* To wit, whether one is a bank, a commercial operator or a speculator, it’s very tempting to borrow in $USD these days — to leverage the greenback via some form of debt arrangement and participate in the “carry trade.”

But this move could also be considered risky due to the possibility of carry trade reversal and crisis-driven supply/demand crunch … and so, with the extension of the Fed swap lines, Uncle Ben has stepped up and said “Hey, no problem, carry trade away — we’ll be there in a tight spot (via printing press) to provide liquidity for you.”

And so the dollar stays suppressed, and everyone stays happy (apart from those pesky “non-core” inflation watchers, and anyone else feeling a cost of living crunch).

October 19, 2010

China Unexpectedly Hike Rates‎, ready to reduce the value of US Dollar next time

Filed under: Uncategorized — bigcapital @ 11:17 pm
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China Unexpectedly Hike Rates‎, ready to reduce the value of US Dollar next time

 

The People’s Bank of China unexpectedly raised the one-year lending and deposit rates by 25 basis points each, effective Wednesday. October 20, 2010

Higher interest rates in China might attract more inflows of speculative “hot money” that regulators worry might be fueling a dangerous bubble in stock and real estate prices. Beijing has tried to block such flows, and analysts suggested earlier that might have been a reason for delaying a rate increase.

U.S. POINTS TO CHINA

The G20 finance ministers and central bank governors at the meetings in Gyeongju, South Korea are expected to tackle head-on the disparities in currency policies that are distorting capital flows in the hopes of achieving a more coordinated approach.

But U.S. officials have put most of the blame on China’s highly restrictive exchange rate regime, which until recently had kept the yuan largely pegged to the dollar. The United States is pressuring China to allow the value of its yuan to rise to take some pressure off capital flows and to rebalance its economy away from exports.

On Friday, however, Geithner delayed a report about whether the yuan’s value is being manipulated, saying instead that he wants to work through the G20 process to hash out a multilateral solution.

Geithner said in Palo Alto that he believes China will continue to lift the value of its yuan currency to aid the rebalancing of its economy away from exports and toward domestic growth.

Asked how much higher China should allow the yuan to rise, Geithner said: “Higher.”

“You can’t know how far it should go. What you know now is that it’s significantly undervalued which I think they acknowledge and it’s better for them, and of course very important for us, that it move. And I think it’s going to continue to move,” Geithner said.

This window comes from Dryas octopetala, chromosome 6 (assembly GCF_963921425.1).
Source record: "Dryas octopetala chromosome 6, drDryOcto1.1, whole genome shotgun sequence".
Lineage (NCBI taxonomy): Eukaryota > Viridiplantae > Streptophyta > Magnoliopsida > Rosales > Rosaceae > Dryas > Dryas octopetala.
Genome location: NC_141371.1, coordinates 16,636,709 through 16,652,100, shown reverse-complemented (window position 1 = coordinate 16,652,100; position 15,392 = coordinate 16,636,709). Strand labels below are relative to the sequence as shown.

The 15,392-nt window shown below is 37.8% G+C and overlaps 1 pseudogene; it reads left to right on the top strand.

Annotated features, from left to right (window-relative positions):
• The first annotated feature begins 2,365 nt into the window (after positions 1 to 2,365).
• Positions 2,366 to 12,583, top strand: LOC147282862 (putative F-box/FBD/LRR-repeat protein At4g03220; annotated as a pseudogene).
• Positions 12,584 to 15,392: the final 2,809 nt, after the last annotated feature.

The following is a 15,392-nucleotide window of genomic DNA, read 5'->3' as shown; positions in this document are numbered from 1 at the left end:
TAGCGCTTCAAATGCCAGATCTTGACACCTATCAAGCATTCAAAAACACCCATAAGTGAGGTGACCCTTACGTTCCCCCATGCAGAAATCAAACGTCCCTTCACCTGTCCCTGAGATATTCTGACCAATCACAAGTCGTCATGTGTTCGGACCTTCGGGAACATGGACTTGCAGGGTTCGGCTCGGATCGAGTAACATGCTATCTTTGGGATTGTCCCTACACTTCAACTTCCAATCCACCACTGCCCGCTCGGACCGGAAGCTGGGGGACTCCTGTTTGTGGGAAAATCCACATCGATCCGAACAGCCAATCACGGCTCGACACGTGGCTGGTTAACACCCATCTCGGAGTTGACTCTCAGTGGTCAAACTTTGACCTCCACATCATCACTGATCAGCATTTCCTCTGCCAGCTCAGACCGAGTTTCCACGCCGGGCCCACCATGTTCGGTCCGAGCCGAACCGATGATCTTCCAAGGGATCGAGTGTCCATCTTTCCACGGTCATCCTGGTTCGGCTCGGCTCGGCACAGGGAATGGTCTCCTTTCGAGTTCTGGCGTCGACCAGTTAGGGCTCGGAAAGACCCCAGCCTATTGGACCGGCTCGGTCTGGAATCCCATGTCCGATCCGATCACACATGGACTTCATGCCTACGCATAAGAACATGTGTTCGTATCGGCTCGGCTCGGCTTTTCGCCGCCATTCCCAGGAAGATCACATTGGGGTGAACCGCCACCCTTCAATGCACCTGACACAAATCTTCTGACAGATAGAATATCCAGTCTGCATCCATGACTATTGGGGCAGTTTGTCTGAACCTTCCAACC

Many banks expect that AUD/USD will rise to parity by the year-end

BNP Paribas is one of the largest global banking groups in the world, bet on Aussie’s strength.

Strategists at BNP Paribas are loyal to the forecast that Australian dollar will rise above the parity with the greenback to $1.0200 by end of the fourth quarter.

Technical analysts at RBS Morgans are quite bullish on Australian dollar expecting that the pair AUD/USD will advance to US$0.978 in coming months. Some traders even bet that Aussie’s going to strengthen to parity with its US counterpart.

Analysts at BNP Paribas SA in London expect that Australian currency will for the first time rise to parity with the greenback by the end of 2010 and trade at the level of $1.02. According to the specialists, this may happen as Australia’s economic growth is gaining pace, while the Federal Reserve intends for further monetary policy.

Everyone is worried about exchange rates except Australia. The Australian dollar has appreciated 50 per cent since March 2009 and 20 per cent since June this year and is this morning sitting comfortably above 97 US cents, but there has not been a peep from either politicians or central bankers.

Australia is an island of laissez-faire calm in a frothing sea of competitive devaluation. Why? Because we have neither a demand deficit nor high unemployment.

As 12-year Reserve Bank staffer and now HSBC’s Australian economist, Paul Bloxham, said in my interview with him on Inside Business yesterday, the RBA likes the appreciation of the Australian dollar because it helps reduce inflation.

 

SOUTH KOREAN Central Bank Looks To Gold

South Korea, holder of the world’s fifth-biggest foreign exchange reserves, is considering buying gold to diversify its dollar-heavy portfolio, the country’s central bank said, adding it would be cautious in making any final decision.

Even a small realignment of South Korea’s reserves would have a powerfully bullish effect on the gold market. With just 14 tonnes of gold – or 0.2 per cent of its $290bn reserves – Seoul is one of the smallest holders of gold among large economies. The world average is 10 per cent, according to the World Gold Council, while countries such as the US, Germany and France hold well over 50 per cent of their reserves in gold.